Many factors contribute to the fall of the Joad family in John Steinbeck's The Grapes of Wrath. While these factors may not all be human, they are still referred to as antagonists because they work against the main characters in the same way that human antagonists would. Some of these hindrances include the drought in Oklahoma, the banks and cops, and the flood in California. These elements slowly but surely destroy the Joad family.
As soon as Tom reaches his home, he quickly realizes that something is terribly wrong. Steinbeck describes Tom's homeland as "...weeds frayed and edged back toward their roots. The air was thin and the sky more pale; and everyday the earth paled"ÃÂ (3).
The drought that is occurring in Oklahoma is an antagonist because it forces the Joads off their land. This is the only land that they know, so leaving it is very disruptive to their lives.
Another factor that is working against the Joads is that they are not the only people that the drought is affecting. Only when they begin the journey west do they realize how many other families are experiencing the same upheaval. The drought weighs heavily upon the Joads and these other families.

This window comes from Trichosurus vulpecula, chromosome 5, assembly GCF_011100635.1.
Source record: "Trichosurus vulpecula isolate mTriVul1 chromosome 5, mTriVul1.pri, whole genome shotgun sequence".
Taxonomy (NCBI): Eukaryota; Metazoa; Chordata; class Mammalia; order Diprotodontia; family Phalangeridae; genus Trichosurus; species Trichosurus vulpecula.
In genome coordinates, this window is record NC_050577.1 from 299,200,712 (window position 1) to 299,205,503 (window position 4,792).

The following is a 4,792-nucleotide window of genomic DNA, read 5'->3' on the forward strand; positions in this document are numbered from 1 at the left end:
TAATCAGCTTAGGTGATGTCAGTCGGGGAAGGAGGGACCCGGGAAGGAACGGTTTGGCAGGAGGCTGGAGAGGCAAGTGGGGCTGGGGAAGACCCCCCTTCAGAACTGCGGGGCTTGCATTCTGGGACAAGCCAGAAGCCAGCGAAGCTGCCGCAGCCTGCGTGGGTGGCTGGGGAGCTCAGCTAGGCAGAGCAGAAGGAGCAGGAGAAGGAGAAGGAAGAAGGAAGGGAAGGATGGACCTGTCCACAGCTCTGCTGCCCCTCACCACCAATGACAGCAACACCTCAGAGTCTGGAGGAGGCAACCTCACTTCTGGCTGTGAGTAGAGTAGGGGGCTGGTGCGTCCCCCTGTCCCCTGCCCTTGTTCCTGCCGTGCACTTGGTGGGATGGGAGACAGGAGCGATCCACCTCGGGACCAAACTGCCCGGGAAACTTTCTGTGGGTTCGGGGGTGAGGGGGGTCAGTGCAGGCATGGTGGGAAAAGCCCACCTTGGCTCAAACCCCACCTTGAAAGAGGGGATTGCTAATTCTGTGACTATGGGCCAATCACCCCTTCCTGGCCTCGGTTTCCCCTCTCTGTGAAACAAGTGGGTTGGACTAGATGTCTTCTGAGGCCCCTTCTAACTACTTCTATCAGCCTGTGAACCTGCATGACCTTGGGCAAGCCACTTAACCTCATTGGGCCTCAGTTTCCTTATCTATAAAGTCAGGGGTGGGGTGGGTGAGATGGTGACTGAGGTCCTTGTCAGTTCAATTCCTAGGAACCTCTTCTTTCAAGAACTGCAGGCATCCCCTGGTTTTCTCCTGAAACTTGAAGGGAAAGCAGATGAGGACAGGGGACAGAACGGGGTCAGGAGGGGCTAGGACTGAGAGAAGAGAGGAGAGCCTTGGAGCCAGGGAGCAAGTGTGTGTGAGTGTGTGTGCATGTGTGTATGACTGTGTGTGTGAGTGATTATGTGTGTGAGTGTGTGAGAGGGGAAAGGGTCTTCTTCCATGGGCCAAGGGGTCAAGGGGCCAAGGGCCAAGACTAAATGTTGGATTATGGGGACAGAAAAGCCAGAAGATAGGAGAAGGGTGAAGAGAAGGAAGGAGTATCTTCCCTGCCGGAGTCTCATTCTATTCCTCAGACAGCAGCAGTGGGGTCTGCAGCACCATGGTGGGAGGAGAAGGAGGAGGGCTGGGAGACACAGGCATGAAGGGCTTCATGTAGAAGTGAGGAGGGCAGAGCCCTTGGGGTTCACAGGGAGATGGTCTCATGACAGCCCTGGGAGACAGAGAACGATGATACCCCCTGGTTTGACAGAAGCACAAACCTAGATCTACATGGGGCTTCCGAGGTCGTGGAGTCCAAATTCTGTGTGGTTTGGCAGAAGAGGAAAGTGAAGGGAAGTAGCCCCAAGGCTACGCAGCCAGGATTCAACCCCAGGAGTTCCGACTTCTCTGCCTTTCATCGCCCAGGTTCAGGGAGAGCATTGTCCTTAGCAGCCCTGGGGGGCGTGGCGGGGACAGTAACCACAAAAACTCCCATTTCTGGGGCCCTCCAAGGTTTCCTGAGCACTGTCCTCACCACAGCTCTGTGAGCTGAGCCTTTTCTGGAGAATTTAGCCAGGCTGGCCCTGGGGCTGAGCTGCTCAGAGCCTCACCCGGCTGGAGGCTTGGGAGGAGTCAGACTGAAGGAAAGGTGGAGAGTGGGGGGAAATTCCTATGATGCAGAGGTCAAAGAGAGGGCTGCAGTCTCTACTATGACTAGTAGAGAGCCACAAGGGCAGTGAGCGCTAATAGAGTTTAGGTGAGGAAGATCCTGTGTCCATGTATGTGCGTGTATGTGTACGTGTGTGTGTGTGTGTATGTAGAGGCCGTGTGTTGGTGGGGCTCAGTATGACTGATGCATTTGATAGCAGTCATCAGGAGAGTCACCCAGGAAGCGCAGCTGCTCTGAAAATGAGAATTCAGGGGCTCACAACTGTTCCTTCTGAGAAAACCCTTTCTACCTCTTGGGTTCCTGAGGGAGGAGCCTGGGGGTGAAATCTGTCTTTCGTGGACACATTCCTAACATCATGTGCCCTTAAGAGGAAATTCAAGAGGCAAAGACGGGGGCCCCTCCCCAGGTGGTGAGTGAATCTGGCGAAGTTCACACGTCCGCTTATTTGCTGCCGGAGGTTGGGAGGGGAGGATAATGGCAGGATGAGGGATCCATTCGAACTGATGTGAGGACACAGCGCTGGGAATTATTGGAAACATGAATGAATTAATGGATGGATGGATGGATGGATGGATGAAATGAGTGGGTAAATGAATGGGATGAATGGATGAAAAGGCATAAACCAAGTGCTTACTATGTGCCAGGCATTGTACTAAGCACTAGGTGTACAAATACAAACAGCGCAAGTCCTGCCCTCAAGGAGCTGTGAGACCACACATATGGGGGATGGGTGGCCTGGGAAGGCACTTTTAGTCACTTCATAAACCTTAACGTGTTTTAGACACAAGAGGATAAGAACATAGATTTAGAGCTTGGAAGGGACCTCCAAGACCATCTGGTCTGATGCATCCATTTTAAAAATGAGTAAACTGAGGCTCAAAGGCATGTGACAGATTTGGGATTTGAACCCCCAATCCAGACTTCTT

In addition to the drought, many different people negatively impact the Joads. First, while still in Oklahoma, the bank forces them off the land. "But "ÃÂ you see, a bank or a company can't do that, because those creatures don't breathe air, don't eat side meat. They breathe profits; they eat the interest on money. If they don't get it, they die the way you die without air, without side meat"ÃÂ (43). Additionally, there are people in California who work against the Joads. The cops do not understand and are very cruel. They beat...